Little Beginnings children answer the question, 'What makes Santa's reindeer fly?'
Emma Schuchard: A special button on Santa's sleigh he pushes
on and off.
Evelyn Cox: The deer harness makes the reindeer fly. It's silver and goldish.
Nyah Hoche: The magic reindeer food that Santa feeds them. The reindeer say, "Yummy, yummy!"
Allison Schuchard: The chicken food Santa gives the reindeer.
Lyla Rautiola: The reindeer eat grass and then they fly like a bird. They wove them legs.
Melody Nelson: The red things Santa puts around the necks of the reindeer. Then they eat special carrots.
Lilionna Raati: Santa gives them flaps to fly with and they eat blue grass.
Jordan Herdman: They eat carrots and run off the roofs to fly.
Vinny Pascuzzi: Santa owns a magic star and that is what makes them fly.
Carter Rothleutner: They have magic buckle on them harnesses. They stay on forever.
Olivia Baumgartner: When Santa pulls the ropes and says, "Ya, ya!"
Asher Fox: They put their legs forward and then back. Santa has to say, "Yes!"
Evalyn Thiel: I think it's pixie dust and their hooves come off the ground and they eat special reindeer feed. Oh, they have biscuits too.
Nick Stark: Santa has to tell them to fly and feeds them carrots. I like Rudolf the best.
Jack Hampson: It is a yellow magic star that's by the sleigh and it's a Christmas Star. It makes the reindeer fly by looking at it so they fly.
Lauren Hampson: The coats they wear and the food from Santa. It is chocolate.
Jackson Pliml: Rudolf pulls them. They fly then.
Braxton Rothleutner: Santa has magic jingle bells. He puts them on the reindeer and tells them, "Fly!"
Miles Raukar: They have to be in front of Santa's sleigh. They use their legs to fly and only if Santa sings the Rudolf Song.
Cook Hospital and Nursing Home receives Patient Safety Award
The Minnesota Hospital Association (MHA) has recognized the
Cook Hospital and Nursing Home for its commitment to patient safety
by participating in the three-year Partnership for Patients Hospital
Engagement Network initiative.
MHA members collectively improved safety across the board by 37 percent, prevented 12,000 patients from being harmed, and saved over $93 million with 115 hospitals actively addressing the following:
10 Hospital Acquired Conditions:
· Pressure Ulcers
· Obstetrical Adverse Events
· Venous Thromboembolism
· Adverse Drug Events
· Surgical Site Infections
· Catheter-Associated Urinary Tract Infections
· Ventilator-Associated Pneumonia
· Central Line-Associated Bloodstream Infections, AND
With over 3,700 hospitals, Partnership for Patients was the largest national patient safety and quality improvement initiative. It was a fast paced improvement initiative with significant data submission requests. The goal of 60-80 percent of hospitals consistently reporting each quarter was surpassed because of all the teams' dedication and hard work. This data reporting has been so valuable to identify strengths and opportunities for improvement, both at the local and statewide level.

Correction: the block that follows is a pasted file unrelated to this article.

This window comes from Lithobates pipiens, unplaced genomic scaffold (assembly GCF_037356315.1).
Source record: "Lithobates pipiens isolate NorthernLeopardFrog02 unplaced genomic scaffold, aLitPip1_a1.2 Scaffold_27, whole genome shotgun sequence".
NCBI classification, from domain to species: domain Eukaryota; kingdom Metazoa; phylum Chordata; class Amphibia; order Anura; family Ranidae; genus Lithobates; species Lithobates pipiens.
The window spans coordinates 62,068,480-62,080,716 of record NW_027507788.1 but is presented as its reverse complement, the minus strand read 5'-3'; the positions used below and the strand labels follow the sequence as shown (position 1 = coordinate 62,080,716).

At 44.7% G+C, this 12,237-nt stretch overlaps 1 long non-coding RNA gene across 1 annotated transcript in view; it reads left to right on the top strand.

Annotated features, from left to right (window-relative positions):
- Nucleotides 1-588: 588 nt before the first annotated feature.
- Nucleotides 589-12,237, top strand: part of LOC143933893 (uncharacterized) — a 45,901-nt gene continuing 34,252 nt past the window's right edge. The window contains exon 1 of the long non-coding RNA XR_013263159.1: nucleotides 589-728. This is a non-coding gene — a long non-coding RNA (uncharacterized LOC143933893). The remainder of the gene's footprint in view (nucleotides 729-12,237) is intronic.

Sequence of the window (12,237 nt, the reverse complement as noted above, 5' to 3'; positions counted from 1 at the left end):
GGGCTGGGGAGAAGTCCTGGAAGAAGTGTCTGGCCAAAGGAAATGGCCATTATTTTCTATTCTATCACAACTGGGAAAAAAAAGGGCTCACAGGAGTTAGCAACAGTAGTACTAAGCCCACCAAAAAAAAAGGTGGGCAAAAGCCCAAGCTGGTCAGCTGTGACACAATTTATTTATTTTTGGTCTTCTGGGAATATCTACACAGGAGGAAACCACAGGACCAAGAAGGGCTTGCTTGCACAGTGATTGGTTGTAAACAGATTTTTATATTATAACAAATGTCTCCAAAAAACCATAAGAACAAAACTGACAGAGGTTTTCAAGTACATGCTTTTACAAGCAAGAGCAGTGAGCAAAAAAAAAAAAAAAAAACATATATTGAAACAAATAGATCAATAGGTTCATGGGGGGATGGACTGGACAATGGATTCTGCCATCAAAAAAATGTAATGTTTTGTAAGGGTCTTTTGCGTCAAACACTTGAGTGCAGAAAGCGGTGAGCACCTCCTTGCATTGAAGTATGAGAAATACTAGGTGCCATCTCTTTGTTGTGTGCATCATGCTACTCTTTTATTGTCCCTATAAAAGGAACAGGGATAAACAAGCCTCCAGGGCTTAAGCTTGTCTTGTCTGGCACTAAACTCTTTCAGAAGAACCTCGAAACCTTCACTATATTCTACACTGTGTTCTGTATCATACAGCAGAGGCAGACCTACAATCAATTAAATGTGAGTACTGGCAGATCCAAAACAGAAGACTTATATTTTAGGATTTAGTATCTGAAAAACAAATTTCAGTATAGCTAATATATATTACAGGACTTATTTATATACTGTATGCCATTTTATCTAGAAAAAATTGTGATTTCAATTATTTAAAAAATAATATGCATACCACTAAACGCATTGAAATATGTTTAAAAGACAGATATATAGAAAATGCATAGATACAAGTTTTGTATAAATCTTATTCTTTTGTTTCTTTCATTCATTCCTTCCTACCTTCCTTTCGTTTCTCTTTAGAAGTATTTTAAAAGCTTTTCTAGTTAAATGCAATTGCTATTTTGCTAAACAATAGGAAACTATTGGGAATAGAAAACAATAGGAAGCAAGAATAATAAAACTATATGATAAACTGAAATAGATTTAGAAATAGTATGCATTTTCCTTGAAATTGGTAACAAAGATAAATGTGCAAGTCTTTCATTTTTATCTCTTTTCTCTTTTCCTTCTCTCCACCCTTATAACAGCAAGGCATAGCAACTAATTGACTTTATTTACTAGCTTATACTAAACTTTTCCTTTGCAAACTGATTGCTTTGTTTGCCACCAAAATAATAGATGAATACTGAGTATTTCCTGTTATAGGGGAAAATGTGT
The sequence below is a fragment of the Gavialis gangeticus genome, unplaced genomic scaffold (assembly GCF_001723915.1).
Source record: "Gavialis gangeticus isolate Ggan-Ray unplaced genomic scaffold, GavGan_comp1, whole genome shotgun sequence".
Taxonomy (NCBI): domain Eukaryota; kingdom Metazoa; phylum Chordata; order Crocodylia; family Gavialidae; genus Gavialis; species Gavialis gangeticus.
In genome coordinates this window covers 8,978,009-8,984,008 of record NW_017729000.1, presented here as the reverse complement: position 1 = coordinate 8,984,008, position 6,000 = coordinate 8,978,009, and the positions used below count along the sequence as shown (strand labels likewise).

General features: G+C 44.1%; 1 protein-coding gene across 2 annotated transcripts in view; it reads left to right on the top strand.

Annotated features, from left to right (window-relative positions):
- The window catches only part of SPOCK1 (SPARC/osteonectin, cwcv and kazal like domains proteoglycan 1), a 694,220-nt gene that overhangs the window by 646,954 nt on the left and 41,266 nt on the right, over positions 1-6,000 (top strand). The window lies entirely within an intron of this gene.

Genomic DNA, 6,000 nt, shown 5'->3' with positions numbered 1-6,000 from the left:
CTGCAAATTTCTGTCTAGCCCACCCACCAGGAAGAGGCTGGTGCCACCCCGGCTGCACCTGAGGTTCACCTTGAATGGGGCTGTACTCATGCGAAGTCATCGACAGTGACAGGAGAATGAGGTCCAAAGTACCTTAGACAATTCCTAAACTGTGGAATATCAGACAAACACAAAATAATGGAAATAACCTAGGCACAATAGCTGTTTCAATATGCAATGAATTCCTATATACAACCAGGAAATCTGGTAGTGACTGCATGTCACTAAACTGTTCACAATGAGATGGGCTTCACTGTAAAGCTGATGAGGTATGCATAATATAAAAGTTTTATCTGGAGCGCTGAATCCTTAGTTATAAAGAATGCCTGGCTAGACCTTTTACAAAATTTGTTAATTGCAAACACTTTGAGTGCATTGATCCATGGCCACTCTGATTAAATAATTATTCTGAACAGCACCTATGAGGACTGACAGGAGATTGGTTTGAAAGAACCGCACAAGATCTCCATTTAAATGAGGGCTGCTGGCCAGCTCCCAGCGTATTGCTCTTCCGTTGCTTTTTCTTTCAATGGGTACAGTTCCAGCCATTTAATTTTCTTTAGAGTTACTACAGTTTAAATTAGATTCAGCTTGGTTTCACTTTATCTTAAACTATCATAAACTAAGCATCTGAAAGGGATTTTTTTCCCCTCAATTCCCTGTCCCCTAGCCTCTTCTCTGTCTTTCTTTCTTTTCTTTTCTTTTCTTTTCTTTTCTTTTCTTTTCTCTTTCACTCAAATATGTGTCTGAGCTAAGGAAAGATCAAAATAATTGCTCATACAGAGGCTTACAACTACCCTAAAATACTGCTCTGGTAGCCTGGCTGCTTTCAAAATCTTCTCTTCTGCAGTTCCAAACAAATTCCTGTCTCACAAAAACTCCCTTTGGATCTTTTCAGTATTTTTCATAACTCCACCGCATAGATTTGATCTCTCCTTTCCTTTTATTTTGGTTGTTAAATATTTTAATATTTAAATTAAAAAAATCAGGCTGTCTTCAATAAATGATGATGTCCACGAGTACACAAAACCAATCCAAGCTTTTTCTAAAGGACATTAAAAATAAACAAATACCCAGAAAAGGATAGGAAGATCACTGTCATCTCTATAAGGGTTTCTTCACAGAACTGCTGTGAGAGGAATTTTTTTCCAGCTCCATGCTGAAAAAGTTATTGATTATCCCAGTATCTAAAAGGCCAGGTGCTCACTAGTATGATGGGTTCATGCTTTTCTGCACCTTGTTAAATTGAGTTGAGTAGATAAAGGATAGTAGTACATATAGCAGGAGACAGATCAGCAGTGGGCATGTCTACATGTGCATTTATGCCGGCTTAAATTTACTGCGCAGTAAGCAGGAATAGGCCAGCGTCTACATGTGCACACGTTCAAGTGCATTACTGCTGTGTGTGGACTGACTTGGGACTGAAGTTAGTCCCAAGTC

The St. Louis County Board has approved its 2015 budget in the amount of $338,112,831. The budget reflects the County's continued commitment to a fair and balanced budget that provides a high level of service while being sensitive to the impact of budget decisions on taxpayers.
While the budget reflects a 2.9 percent increase in the property tax levy, new construction and an overall increase in the property tax base will largely offset the impact to taxpayers.
The levy increase reflects continued commitment to funding debt service for investments made for renovations to the Government Services Center in Duluth and the Northeast Regional Corrections Center (NERCC). The levy also includes increased investment in public safety, and continued investment in road and bridge safety and human services programming.
The budget positions the county for the future through strategic investments in public safety, continued efforts to reduce the county's reliance on state aids, and permanently funds the Community Sanctions, Intensive Pre-Trial Release and expanded Female Offender programs. Absorbed within the budget are the increased costs of doing business due to inflation and employee salaries.
"The hardest thing to do is tell people I need more money from you," said Commissioner Keith Nelson, who chairs the finance committee. "This budget is a responsible one, and reflects an efficient government that people can be proud of and an environment where families can feel safe. Having addressed unique challenges this year, we will continue to look at ways to lessen impacts to taxpayers in the future."
The County Board approved the 2015 budget during its final meeting of the year, which was held in Morse Township. The vote was 6-1 (Dahlberg opposed).
The 2015 budget, along with the budgets from the previous 10 years, can be reviewed in depth at stlouiscountymn.gov/budgetexplorer.
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